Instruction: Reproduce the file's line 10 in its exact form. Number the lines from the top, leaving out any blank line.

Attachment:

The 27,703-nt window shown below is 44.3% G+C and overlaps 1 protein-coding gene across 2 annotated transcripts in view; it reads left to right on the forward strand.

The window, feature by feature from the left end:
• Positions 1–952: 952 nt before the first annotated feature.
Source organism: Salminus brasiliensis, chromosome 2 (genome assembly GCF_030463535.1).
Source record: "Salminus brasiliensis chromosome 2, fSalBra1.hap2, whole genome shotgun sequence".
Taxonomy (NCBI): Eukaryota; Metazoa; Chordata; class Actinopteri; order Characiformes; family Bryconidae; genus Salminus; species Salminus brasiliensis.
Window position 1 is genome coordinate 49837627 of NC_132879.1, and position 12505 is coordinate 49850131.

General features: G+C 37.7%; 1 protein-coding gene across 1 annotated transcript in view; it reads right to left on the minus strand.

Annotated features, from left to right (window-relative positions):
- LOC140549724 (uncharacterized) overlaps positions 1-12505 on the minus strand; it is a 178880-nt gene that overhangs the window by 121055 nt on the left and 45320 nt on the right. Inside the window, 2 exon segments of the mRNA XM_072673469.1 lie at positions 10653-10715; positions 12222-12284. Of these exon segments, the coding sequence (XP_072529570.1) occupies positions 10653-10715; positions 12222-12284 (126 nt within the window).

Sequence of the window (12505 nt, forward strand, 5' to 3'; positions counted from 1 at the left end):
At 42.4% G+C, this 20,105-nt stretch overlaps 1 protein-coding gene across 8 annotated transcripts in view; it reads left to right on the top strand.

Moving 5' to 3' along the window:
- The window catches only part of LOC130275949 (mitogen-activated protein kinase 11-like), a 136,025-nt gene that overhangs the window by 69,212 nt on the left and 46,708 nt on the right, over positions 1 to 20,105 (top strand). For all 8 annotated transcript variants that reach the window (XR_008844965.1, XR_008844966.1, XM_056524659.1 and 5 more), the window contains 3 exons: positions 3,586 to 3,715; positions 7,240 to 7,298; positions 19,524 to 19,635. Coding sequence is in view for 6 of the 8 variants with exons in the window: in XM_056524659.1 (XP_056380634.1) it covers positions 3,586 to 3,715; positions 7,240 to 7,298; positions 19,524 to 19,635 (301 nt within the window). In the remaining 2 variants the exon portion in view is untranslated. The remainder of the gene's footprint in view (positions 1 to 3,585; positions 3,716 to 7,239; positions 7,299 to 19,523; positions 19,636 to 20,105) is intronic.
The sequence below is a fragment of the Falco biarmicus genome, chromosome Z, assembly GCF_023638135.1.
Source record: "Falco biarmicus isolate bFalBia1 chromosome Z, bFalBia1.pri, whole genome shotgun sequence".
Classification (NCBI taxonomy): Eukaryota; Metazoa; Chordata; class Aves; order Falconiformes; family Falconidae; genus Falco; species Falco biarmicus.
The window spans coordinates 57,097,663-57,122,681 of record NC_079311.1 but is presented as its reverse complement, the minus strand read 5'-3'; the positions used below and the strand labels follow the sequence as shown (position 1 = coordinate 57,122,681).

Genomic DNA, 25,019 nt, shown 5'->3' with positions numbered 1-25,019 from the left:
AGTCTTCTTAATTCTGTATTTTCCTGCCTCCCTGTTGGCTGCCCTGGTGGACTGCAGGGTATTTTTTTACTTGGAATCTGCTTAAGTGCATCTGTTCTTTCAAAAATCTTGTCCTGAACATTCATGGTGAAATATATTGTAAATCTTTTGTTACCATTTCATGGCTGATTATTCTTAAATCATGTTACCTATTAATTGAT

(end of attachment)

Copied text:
- LOC140549724 (uncharacterized) overlaps positions 1-12505 on the minus strand; it is a 178880-nt gene that overhangs the window by 121055 nt on the left and 45320 nt on the right. Inside the window, 2 exon segments of the mRNA XM_072673469.1 lie at positions 10653-10715; positions 12222-12284. Of these exon segments, the coding sequence (XP_072529570.1) occupies positions 10653-10715; positions 12222-12284 (126 nt within the window).